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bitter

[bit-er] /ˈbɪt ər/
adjective, bitterer, bitterest.
1.
having a harsh, disagreeably acrid taste, like that of aspirin, quinine, wormwood, or aloes.
2.
producing one of the four basic taste sensations; not sour, sweet, or salt.
3.
hard to bear; grievous; distressful:
a bitter sorrow.
4.
causing pain; piercing; stinging:
a bitter chill.
5.
characterized by intense antagonism or hostility:
bitter hatred.
6.
hard to admit or accept:
a bitter lesson.
7.
resentful or cynical:
bitter words.
noun
8.
that which is bitter; bitterness:
Learn to take the bitter with the sweet.
9.
British. a very dry ale having a strong taste of hops.
verb (used with object)
10.
to make bitter:
herbs employed to bitter vermouth.
adverb
11.
extremely; very; exceedingly:
a bitter cold night.
Origin
1000
before 1000; Middle English, Old English biter; cognate with German bitter, Old Norse bitr, Gothic baitrs; akin to bite
Related forms
bitterish, adjective
bitterly, adverb
bitterness, noun
nonbitter, adjective
overbitter, adjective
overbitterly, adverb
overbitterness, noun
unbitter, adjective
Can be confused
bidder, bitter.
Synonyms
1. acrid, biting, distasteful. 3. distressing, poignant, painful. 4. biting, nipping. 5. fierce, cruel, ruthless, relentless. 7. acrimonious, caustic, sardonic, scornful.
Dictionary.com Unabridged
Based on the Random House Dictionary, © Random House, Inc. 2014.
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Examples for bitterly
  • Americans are bitterly divided about whether technology is good or bad, whether it elevates our lives or corrodes our values.
  • Within clans there are family subclans, often bitterly divided against each other.
  • So she sat down on a ridge and began to weep, and so bitterly that two streams ran down from her eyes.
  • And the reasons for that, while complex, lie in the bitterly contested politics of technological innovation.
  • He was even bitterly condemned for having taken his own life.
  • They will fight bitterly with colleagues of their own rank about who should be first author on jointly authored publications.
  • But still one wonders how he expects to get the nomination from a party so bitterly opposed to that view.
  • Two half brothers each claimed the ancient crown, and the family split into two bitterly feuding factions.
  • But the area is bitterly contested by many armed groups battling over territory teeming with mineral riches.
  • Her parents were bitterly opposed to the romance because of his marital status, and the couple had lived largely apart.
British Dictionary definitions for bitterly

bitter

/ˈbɪtə/
adjective
1.
having or denoting an unpalatable harsh taste, as the peel of an orange or coffee dregs Compare sour (sense 1)
2.
showing or caused by strong unrelenting hostility or resentment he was still bitter about the divorce
3.
difficult or unpleasant to accept or admit a bitter blow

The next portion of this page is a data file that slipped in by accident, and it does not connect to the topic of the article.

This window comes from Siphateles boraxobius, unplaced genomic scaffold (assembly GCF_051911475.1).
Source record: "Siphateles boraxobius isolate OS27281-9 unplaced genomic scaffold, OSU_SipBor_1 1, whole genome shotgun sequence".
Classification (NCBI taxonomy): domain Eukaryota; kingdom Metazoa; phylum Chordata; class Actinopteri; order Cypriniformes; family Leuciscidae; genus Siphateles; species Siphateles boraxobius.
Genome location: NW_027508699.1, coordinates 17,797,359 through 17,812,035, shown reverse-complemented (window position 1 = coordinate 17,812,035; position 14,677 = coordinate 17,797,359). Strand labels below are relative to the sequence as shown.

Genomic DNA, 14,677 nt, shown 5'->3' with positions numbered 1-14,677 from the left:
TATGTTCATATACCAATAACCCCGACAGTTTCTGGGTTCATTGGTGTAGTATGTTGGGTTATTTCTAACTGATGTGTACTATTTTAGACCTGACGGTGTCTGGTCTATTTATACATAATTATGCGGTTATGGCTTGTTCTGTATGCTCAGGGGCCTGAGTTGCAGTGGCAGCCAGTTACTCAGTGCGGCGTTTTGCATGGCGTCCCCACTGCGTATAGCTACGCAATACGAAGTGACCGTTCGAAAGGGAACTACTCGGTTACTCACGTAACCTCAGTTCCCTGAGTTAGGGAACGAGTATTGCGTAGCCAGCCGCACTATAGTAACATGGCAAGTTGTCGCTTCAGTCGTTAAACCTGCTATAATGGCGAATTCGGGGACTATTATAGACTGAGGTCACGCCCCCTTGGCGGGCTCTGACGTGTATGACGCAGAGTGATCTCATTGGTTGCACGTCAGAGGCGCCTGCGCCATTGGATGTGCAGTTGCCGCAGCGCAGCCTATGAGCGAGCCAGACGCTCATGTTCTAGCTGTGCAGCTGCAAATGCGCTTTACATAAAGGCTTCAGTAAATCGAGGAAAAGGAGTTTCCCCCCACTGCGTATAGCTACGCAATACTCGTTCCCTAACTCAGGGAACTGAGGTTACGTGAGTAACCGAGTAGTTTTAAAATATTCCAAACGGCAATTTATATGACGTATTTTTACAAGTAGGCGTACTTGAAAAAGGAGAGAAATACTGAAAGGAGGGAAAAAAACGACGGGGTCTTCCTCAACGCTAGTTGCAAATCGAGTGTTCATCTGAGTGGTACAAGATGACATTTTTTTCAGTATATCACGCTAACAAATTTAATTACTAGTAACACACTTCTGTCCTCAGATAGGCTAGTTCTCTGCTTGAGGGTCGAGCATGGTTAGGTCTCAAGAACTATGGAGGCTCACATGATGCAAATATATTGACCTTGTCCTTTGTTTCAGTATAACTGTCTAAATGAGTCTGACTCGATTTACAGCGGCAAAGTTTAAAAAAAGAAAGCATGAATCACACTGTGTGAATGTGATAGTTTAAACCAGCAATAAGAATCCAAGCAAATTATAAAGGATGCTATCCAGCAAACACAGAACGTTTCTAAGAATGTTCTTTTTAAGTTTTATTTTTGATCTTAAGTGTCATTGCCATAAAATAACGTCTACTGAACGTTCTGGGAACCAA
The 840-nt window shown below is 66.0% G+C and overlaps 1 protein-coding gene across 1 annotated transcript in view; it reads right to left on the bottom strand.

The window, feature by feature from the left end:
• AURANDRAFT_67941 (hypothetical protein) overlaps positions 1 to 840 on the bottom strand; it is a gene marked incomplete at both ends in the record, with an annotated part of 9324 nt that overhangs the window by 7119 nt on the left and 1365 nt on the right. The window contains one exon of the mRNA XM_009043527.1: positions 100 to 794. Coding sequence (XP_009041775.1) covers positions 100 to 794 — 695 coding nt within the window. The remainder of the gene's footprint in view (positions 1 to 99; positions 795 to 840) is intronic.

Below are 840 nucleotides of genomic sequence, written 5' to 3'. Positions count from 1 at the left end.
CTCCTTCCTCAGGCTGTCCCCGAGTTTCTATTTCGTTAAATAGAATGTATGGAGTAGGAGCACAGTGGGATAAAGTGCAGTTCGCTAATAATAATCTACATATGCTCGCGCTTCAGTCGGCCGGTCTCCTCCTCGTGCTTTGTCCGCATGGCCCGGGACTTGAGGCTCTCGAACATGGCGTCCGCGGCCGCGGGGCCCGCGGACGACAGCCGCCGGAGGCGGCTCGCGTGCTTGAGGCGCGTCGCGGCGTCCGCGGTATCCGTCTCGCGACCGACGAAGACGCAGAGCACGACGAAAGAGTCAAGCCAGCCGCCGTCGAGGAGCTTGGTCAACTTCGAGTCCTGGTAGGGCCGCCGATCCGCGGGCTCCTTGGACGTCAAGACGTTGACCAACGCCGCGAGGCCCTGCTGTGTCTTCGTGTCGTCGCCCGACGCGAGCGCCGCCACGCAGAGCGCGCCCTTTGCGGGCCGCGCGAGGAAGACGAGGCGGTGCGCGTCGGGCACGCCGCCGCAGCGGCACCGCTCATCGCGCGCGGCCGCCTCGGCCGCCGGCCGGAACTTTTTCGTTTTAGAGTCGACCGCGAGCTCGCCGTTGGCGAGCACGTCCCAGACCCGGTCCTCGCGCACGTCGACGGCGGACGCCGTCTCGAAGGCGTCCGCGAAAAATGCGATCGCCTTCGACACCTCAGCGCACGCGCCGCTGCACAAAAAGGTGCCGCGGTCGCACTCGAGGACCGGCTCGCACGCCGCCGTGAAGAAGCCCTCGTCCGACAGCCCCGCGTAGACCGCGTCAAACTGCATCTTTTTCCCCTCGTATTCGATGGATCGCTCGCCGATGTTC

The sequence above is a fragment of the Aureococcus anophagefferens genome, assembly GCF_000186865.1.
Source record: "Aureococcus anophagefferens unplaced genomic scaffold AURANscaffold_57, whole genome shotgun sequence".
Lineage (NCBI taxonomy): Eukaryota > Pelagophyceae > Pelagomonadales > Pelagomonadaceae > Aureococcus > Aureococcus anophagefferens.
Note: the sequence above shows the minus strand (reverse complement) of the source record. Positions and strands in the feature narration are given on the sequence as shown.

4.
cutting; sarcastic bitter words
5.
bitingly cold a bitter night
adverb
6.
very; extremely (esp in the phrase bitter cold)
noun
7.
a thing that is bitter
8.
(Brit) beer with a high hop content, with a slightly bitter taste
verb
9.
to make or become bitter
See also bitters
Derived Forms
bitterly, adverb
bitterness, noun
Word Origin
Old English biter; related to bītan to bite
Collins English Dictionary - Complete & Unabridged 2012 Digital Edition
© William Collins Sons & Co. Ltd. 1979, 1986 © HarperCollins
Publishers 1998, 2000, 2003, 2005, 2006, 2007, 2009, 2012
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Word Origin and History for bitterly
bitter
O.E. biter "bitter, sharp, cutting, angry, cruel, embittered," from P.Gmc. *bitras- (cf. O.S. bitar, O.N. bitr, Du. bitter, O.H.G. bittar, Ger. bitter, Goth. baitrs "bitter"), from PIE base *bheid- "to split" (cf. O.E. bitan "bite;" see bite). Evidently the meaning drifted in prehistoric times from "biting, of pungent taste," to "acrid-tasting." Used figuratively in O.E. of states of mind and words. Phrase to the bitter end is attested from 1849. Related: Bitterly.
Online Etymology Dictionary, © 2010 Douglas Harper
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bitterly in the Bible

Bitterness is symbolical of affliction, misery, and servitude (Ex. 1:14; Ruth 1:20; Jer. 9:15). The Chaldeans are called the "bitter and hasty nation" (Hab. 1:6). The "gall of bitterness" expresses a state of great wickedness (Acts 8:23). A "root of bitterness" is a wicked person or a dangerous sin (Heb. 12:15). The Passover was to be eaten with "bitter herbs" (Ex. 12:8; Num. 9:11). The kind of herbs so designated is not known. Probably they were any bitter herbs obtainable at the place and time when the Passover was celebrated. They represented the severity of the servitude under which the people groaned; and have been regarded also as typical of the sufferings of Christ.

Easton's 1897 Bible Dictionary
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Idioms and Phrases with bitterly
The American Heritage® Idioms Dictionary
Copyright © 2002, 2001, 1995 by Houghton Mifflin Company. Published by Houghton Mifflin Company.
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